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The couple who pray together...

Graveses are among the faighful who keep perpetual vigil at chapel

Graveses are among the faighful who keep perpetual vigil at chapel

October 08, 2004|by MARLO BARNHART

marlob@herald-mail.com

When Willard and Mary Graves first got involved in the Perpetual Adoration Chapel at St. Maria Goretti four years ago, they may not have been expecting miracles but they think they got one nonetheless.

"A lady who was writing poetry to Jesus during her visit to the chapel took a picture of the (vessel) that holds the Eucharist and when her film was developed, there were rays of light emanating from it," Willard Graves said.

Countless flash pictures have been taken both before and after the "miraculous" 2003 photo and nothing even close has ever shown up, he said. That picture now graces a postcard gift for all who visit the chapel, which is well into its sixth year of nonstop prayer.

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Both natives of Clarksburg, W.Va., the Graves moved to the Halfway area and have been members of St. Joseph's Catholic Church since 1963.

"I taught school, retiring from the art department at Smithsburg High in 1989 after 31 years of teaching," Willard Graves, 68, said.

Mary Graves, 63, worked at the former Two Guys department store for 15 years - from the time the store opened until it closed its doors. After that, she inventoried other stores in the area before she too retired.

Looking for outlets for their time, energies and talents, the Graves learned of the perpetual prayer chapel in 2000, when the ambitious project was in its first year.

"We needed something in our lives that would allow us to relax and spend an hour in prayer," Willard Graves said. "You can do it at home but here, you feel like you are praying right to God."

After the first informational meeting, Mary Graves signed up right away. Her husband was a little hesitant making the commitment but after a few times with his wife, he was on board.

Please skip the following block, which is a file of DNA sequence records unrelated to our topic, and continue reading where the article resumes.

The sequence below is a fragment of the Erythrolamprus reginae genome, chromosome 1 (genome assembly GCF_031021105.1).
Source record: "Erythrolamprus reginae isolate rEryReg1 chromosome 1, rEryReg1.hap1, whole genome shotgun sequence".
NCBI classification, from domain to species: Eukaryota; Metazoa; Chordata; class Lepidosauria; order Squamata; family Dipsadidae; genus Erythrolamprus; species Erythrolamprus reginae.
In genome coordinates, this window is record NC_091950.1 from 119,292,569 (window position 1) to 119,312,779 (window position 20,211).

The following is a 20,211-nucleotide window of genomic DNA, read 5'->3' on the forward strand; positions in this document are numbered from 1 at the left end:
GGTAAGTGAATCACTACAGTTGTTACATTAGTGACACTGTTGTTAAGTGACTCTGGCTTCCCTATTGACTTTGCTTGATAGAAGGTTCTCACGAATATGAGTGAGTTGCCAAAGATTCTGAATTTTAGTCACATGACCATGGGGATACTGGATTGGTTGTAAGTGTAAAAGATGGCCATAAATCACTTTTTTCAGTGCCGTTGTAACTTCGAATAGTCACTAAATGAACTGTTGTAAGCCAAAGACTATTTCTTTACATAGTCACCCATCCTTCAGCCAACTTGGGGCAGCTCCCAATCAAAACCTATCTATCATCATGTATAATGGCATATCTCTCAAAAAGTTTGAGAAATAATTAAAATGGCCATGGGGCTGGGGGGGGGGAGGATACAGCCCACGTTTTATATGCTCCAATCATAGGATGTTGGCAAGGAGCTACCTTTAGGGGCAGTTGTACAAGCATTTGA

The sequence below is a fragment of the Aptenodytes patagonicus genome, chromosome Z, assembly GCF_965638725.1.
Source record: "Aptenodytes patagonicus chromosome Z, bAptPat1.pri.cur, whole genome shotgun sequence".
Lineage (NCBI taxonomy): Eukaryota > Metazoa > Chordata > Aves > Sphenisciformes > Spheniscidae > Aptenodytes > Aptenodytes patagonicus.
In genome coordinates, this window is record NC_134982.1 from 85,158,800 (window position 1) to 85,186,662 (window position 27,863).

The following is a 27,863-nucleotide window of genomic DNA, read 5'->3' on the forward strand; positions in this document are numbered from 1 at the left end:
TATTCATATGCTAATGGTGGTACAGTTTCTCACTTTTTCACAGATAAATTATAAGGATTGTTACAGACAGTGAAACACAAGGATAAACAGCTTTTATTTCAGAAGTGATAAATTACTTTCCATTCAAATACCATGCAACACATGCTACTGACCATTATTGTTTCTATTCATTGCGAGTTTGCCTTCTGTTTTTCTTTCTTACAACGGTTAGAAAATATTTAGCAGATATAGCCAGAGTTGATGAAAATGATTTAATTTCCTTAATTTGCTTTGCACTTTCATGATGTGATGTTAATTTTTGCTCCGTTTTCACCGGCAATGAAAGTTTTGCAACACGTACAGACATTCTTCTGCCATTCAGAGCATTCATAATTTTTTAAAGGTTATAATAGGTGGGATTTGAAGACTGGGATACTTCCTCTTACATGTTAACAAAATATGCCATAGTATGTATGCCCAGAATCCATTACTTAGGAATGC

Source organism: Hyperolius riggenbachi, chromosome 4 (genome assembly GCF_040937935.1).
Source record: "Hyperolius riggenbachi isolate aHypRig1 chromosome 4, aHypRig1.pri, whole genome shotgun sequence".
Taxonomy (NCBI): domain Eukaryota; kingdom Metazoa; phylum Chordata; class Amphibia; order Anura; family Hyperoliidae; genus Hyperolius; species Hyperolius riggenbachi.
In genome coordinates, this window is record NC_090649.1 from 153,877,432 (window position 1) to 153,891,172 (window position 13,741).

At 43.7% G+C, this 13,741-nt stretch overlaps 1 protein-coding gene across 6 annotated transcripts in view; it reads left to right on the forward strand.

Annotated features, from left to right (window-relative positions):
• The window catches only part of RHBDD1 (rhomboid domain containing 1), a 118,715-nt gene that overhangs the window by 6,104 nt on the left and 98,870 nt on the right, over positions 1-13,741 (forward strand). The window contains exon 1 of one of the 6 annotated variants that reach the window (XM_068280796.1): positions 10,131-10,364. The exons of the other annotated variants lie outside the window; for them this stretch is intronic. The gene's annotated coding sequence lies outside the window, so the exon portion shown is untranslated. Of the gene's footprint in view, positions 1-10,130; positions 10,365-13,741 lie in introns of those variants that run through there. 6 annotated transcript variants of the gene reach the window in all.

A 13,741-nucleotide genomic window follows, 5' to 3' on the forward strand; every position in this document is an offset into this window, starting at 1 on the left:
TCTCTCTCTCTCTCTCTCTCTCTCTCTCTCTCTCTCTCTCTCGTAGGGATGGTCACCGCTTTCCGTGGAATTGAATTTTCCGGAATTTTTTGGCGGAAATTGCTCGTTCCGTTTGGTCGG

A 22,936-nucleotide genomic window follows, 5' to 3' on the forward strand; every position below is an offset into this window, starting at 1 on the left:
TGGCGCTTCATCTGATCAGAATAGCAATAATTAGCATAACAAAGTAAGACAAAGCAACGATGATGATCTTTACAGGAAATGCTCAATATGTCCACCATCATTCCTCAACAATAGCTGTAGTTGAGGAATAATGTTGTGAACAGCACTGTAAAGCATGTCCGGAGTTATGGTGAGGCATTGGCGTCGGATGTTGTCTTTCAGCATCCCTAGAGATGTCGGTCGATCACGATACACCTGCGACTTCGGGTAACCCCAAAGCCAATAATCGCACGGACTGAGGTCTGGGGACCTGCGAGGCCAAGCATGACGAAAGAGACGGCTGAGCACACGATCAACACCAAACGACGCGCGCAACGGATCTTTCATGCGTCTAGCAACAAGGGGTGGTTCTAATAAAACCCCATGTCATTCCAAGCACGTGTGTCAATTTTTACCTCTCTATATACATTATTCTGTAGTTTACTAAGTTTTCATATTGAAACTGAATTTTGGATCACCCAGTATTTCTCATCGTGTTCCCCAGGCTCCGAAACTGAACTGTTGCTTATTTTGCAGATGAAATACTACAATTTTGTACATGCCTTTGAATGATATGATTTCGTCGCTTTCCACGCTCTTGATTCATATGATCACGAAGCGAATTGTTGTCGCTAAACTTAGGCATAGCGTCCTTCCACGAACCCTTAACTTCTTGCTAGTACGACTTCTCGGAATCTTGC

"The word 'perpetual' worried me a bit," Willard Graves said. But after a while, he soon found the grass could go another day before it needed to be cut.

"We really look forward to it now, our hour of prayer together from 5 to 6 p.m. each Wednesday," Mary Graves said.

Since June 26, 1999, there has been continuous prayer in the chapel on the campus ofSt. Maria Goretti High School. More than 200 people visit the chapel each day, some using special key cards to access the former convent building during non-office hours.

Both scheduled and nonscheduled visitors sign in as they mark their time in the chapel, which has four pews with seating for about 30 people. Willard Graves said he is attracted by the lack of interruptions.

In addition to their designated hour, the Graves are divisional leaders who are responsible for making sure there are people praying each hour from noon to 6 p.m., seven days a week. There are four such divisional leaders, each responsible for six hours of each day.

Normally, the Graves' prayers are general but from time to time, they pray for something specific in their lives at that time.

"A nephew of mine came to Washington County for a job but it didn't work out at first," Willard Graves said. "We prayed for him to get a second chance for a good job in the Washington County schools and now he's back - we think our prayers played a part."

While the chapel was started by members of St. Ann's, St. Mary's, St. Joseph's and St. Augustine's Catholic churches, many other denominations are involved and are welcomed.

Many of the volunteers are like the Graveses, retirees who want to contribute to their community and congregations now that they have more time to give.

But there are all kinds of people who are faithful to the perpetual prayer as Willard Graves explained.

"We began to notice the name of a man who came in about the same time every weekday so we contacted him to see if he would want to sign up for an hour," he said. When the person was contacted, he turned out to be a 14-year-old student at Goretti who came over to pray each day on his lunch hour.

"It really means a lot to us," Willard Graves said, agreeing with his wife that he feels something is missing if they don't come for their hour of prayer.

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